Accordingly, a new sword is fetched, and a
new headsman appointed. The victim takes her place, and once more strengthened only
with the favor of Christ, the first blow makes her quiver, and beneath the second
she sways to and fro, and by the third she falls wounded to the ground.
Oh, majesty of the divine power highly to
be extolled! She who previously had
received four strokes without injury, now, a few moments later, seems to die -
so that an innocent man may not perish in her stead.
Those of the clergy whose duty it is to
wrap the blood-stained corpse in a winding-sheet, dig out the earth and, heaping
together stones, form the customary tomb. The sunset comes on quickly, and by
God's mercy the night of nature arrives more swiftly than is its wont to do.
Suddenly the woman's bosom heaves, her
eyes seek the light, her body is quickened into new life. A moment afterwards she
sighs, she looks round, she gets up and speaks. At last she is able to cry: "The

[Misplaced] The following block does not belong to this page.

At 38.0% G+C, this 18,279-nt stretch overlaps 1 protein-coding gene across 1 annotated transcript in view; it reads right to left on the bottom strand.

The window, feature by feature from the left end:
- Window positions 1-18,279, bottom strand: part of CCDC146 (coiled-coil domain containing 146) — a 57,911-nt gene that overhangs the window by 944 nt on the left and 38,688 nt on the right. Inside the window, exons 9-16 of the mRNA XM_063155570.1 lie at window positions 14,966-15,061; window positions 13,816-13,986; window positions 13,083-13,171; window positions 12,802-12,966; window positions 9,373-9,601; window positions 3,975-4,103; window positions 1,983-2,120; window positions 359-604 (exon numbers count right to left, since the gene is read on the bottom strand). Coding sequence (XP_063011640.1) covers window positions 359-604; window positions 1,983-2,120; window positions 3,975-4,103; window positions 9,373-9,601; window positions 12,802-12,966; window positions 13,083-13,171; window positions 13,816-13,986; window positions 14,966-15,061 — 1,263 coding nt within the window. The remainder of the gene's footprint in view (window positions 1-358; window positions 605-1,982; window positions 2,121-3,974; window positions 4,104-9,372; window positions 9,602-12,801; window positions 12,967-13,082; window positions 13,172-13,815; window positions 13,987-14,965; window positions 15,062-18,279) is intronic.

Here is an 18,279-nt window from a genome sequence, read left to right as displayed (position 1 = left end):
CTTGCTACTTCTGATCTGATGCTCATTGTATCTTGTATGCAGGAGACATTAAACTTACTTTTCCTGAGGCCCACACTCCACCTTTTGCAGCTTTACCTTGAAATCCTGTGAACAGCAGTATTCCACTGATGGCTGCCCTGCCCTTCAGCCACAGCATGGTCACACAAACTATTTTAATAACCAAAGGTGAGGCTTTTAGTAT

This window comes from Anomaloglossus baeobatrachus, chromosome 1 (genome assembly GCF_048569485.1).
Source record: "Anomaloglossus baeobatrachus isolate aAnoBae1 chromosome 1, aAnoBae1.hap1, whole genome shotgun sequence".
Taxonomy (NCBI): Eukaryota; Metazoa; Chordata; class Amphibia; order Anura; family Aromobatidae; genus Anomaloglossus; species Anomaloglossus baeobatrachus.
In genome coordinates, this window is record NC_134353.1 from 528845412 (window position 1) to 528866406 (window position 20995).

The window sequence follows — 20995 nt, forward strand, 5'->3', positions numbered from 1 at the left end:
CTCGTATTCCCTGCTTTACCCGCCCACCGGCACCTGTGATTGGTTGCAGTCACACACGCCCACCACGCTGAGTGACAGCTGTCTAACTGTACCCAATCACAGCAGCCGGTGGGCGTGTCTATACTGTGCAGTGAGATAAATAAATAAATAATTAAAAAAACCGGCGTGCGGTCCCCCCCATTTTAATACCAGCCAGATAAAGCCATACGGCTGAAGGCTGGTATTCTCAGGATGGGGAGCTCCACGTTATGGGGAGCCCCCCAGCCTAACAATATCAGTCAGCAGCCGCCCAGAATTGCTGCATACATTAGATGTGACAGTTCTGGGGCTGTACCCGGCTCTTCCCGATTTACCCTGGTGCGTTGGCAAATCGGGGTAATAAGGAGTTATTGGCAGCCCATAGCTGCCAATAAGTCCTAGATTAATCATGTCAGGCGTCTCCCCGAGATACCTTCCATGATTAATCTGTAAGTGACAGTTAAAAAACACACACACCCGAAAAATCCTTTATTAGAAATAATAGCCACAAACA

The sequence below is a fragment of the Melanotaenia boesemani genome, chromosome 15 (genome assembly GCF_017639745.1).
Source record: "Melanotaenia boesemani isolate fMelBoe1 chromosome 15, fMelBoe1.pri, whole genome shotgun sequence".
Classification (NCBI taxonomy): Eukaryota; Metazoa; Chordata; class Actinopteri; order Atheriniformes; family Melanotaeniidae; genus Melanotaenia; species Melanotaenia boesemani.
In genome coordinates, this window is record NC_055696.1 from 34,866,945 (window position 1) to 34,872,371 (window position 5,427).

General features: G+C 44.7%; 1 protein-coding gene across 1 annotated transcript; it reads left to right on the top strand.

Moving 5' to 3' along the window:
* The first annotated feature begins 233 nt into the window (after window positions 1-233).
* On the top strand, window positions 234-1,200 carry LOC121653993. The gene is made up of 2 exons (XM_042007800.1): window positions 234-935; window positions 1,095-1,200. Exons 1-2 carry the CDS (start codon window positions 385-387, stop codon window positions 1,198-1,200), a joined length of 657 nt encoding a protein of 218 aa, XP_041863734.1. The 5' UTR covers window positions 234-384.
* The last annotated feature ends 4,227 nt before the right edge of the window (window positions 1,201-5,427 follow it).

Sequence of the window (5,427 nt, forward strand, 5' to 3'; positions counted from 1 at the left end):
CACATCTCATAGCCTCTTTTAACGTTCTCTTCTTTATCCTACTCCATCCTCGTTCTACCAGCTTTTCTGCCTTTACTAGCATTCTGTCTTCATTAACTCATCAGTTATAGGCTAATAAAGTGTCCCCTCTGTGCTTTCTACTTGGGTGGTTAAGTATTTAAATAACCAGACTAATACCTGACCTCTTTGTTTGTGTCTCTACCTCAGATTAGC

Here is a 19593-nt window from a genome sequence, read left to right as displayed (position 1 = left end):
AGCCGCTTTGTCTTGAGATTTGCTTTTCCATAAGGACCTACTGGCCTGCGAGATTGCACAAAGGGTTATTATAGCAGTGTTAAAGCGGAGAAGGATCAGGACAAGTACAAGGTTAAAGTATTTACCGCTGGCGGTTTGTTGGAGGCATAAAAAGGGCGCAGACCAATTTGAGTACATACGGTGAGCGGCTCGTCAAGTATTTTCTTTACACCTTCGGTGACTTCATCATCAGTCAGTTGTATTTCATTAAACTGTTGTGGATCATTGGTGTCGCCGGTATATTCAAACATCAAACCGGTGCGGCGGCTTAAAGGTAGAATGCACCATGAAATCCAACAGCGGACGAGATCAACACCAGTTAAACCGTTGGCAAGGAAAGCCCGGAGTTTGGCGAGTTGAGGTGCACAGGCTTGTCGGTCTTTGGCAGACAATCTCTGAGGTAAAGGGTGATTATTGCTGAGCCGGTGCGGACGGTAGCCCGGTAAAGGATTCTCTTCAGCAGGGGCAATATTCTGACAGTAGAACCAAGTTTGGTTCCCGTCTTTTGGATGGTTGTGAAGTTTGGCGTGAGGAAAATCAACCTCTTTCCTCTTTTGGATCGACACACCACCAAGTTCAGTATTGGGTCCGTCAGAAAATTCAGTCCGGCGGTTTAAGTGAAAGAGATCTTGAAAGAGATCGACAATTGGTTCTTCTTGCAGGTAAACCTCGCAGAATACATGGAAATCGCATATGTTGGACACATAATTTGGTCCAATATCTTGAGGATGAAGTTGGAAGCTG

Lord is on my side; I will not fear, what can man do unto me?"
Meanwhile an aged woman, supported out of
the funds of the church, gave back her spirit to heaven from which it came.
And so it
seemed as if the course of events had been thus purposely ordered, for her body took the place of the other beneath the mound.
In the gray dawn, the devil comes on the
scene in the form of a constable, and asks for the corpse of her who had been
slain, and desires to have her grave pointed out to him. Surprised that she
could have died, he fancies her to be still alive.
The clergy shows him the fresh turf, and
meets his demands by pointing to the earth lately heaped up, taunting him with
such words as these: "Yes, of course, tear up the bones which have been
Declare war anew against the tomb, and if
even that does not satisfy you, pluck her limb from limb for birds and beasts to
mangle! Mere dying is too good for one whom it took